paleo

Who Invented Modern Paleo?

You have probably heard paleo described as ‘caveman eating’ This is a pretty fair way of summing it up. After all, the key is cut out everything modern (think processed food) but also those things which are fairly recent in the scale of things like grains and dairy. But why has this diet become popular again in the last few years? After all, for centuries, paleo was almost forgotten. In fact, it is basically down to the work and research of one man that paleo has come back into the public eye and we can once again take advantage of the original healthy eating method.

Although there are some excellent sources of information on the net, the guy who most of us associate with everything paleo is Loren Cordain. Actually, to give him his proper title, it should be Dr Loren Cordain. Cordain is a nutrition expert and scientist who has written a number of books on food, diet and how to live healthily. He is the current professor emiritus in nutriton at the University of Colorado.

Although not the only person who said that ‘caveman’ eating patterns made a lot of sense, Cordain was the first real heavyweight figure to really lay out the advantages to a paleo lifestyle. He says that a lot of this is down to his parents. Like many of us, his mum encouraged him to eat his vegetables but his dad also showed him the value of traditional hunter-gatherer cultures. Cordain took this further than most and became more and more interested in what would become modern paleo during his graduate studies at Nevado-Reno and Utah universities.

What is particularly interesting and perhaps surprising is that he was really going against the flow in terms of what people generally accepeted as being healthy in the 60s/70s/80s. It was generally accepted that ‘fat made you fat’, ‘high protein was dangerous’ and athletes eat high carb starchy diets’. In fact, these dietary hangovers are still around today despite the efforts of many to present a more balanced picture of what is actually good for you.

As a competitive collegiate athlete, Loren looked at what really worked in terms of health and performance. His research was surprising for the time but is what most of us accept as being common sense today. Base your diet around animal protein, healthy fats and fruit and vegetables. Avoid processed food and especially carbs from stuff like wheat flour. The results for both himself and others quickly became apparent.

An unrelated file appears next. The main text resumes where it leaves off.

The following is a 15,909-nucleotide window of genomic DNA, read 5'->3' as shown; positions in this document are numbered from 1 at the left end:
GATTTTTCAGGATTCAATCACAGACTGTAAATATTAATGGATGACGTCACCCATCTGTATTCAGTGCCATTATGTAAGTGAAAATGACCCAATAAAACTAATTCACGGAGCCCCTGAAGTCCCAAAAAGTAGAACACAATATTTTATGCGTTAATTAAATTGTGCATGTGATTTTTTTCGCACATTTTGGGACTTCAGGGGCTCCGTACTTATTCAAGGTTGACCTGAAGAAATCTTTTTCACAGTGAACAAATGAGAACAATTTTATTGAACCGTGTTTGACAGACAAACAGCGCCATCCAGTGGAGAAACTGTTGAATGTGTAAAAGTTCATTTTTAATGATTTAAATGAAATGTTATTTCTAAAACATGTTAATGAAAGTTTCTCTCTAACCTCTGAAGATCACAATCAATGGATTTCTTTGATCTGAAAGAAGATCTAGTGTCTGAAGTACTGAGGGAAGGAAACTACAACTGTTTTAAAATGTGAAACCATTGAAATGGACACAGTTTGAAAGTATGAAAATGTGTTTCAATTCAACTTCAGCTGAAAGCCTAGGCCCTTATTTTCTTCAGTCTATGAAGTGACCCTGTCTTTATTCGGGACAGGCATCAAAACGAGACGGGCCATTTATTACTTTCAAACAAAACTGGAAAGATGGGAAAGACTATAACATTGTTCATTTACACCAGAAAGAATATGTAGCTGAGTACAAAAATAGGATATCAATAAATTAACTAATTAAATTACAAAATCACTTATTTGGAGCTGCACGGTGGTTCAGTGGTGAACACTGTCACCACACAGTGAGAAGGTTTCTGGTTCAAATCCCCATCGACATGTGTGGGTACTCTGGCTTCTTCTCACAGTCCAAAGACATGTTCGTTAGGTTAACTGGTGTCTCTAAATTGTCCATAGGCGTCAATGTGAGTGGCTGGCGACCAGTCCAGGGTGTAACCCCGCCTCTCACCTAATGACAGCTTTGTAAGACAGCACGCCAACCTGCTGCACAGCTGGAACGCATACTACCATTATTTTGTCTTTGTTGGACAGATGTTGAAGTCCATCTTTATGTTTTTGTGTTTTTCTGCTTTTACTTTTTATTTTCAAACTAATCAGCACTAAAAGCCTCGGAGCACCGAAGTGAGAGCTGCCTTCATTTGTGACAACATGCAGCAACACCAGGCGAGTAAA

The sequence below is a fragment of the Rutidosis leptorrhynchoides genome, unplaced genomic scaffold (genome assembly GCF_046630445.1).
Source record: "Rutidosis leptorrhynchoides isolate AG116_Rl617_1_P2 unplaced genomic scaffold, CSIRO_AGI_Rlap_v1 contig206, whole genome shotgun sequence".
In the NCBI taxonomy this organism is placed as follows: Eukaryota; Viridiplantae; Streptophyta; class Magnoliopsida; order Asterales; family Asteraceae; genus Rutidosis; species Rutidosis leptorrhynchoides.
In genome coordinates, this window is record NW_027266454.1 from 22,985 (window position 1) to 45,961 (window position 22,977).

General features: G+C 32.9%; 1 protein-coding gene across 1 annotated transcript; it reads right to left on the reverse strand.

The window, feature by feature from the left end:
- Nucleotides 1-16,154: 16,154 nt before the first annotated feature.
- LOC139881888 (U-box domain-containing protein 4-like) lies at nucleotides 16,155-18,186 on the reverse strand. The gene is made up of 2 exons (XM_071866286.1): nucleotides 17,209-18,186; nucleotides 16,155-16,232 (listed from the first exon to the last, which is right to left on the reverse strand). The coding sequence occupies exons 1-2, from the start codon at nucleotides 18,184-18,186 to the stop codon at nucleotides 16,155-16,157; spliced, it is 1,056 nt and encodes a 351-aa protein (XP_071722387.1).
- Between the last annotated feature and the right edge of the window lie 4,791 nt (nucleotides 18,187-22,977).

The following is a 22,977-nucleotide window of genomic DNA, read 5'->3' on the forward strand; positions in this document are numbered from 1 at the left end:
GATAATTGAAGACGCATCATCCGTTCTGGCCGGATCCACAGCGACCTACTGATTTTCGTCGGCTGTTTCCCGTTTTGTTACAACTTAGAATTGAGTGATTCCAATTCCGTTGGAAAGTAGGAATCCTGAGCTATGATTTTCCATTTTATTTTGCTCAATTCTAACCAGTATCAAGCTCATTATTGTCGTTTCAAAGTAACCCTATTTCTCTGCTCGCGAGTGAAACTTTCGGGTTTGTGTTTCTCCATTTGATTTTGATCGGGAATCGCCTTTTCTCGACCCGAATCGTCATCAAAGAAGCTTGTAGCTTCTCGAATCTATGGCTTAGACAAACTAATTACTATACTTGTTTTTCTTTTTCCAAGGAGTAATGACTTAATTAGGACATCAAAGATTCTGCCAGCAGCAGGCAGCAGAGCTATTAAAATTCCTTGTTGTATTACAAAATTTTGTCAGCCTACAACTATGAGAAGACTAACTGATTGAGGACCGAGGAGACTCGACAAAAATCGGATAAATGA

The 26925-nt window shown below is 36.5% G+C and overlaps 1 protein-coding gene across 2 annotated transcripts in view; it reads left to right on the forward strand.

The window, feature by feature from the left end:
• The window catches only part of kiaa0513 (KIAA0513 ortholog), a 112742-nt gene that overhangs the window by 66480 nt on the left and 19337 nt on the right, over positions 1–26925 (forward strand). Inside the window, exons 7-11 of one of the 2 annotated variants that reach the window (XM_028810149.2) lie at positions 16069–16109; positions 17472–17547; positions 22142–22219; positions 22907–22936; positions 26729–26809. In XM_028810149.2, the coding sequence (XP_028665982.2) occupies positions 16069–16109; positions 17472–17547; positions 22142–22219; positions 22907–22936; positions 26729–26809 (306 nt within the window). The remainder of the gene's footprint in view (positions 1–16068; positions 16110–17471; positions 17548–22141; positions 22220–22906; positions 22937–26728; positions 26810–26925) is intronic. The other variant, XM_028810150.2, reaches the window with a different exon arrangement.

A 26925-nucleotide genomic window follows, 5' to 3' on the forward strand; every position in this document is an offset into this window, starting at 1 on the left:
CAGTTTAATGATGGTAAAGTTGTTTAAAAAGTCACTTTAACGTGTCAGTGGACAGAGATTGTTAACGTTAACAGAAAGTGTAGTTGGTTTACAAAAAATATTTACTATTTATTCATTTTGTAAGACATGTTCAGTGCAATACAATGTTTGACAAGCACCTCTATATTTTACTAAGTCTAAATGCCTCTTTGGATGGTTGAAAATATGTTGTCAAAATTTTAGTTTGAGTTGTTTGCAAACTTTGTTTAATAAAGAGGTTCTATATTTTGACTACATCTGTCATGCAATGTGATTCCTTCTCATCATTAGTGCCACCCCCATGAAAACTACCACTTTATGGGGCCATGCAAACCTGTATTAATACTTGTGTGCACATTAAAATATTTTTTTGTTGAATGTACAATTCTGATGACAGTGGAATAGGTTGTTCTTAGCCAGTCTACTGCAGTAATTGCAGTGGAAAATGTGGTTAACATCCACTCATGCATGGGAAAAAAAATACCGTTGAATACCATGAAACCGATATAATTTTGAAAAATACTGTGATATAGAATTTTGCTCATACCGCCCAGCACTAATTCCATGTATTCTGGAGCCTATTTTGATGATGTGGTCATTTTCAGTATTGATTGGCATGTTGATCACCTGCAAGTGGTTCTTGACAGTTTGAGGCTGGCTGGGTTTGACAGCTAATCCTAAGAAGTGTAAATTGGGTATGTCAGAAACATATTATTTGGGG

Since those days, Dr Cordain has written a few books that are staples of any paleo library. The text that really shook up the diet world was “The Paleo Diet”.  He has since updated and revised this first version in 2010, but honestly, the origianl version provides a great overview of the principles of paleo. If you are looking for a bit more information or want to apply paleo principles to sports performance, “The Paleo Diet for Athletes” is also excellent. His most recent work is “The Paleo Answer” which represents his most recent research and findings on all things paleo and is a great place to start if you haven’t read anything on paleo before.

Whilst Cordain is certainy the person who put paleo firmly back front and centre of nutrition and diet, happily many other smart authors and writers have taken up the torch. There are now excellent resources providing everything from recipe ideas to the latest scientific research. Thanks to all these people, paleo has become an easy to follow lifestyle as well as something that will offer dramatic health benefits for everyone.

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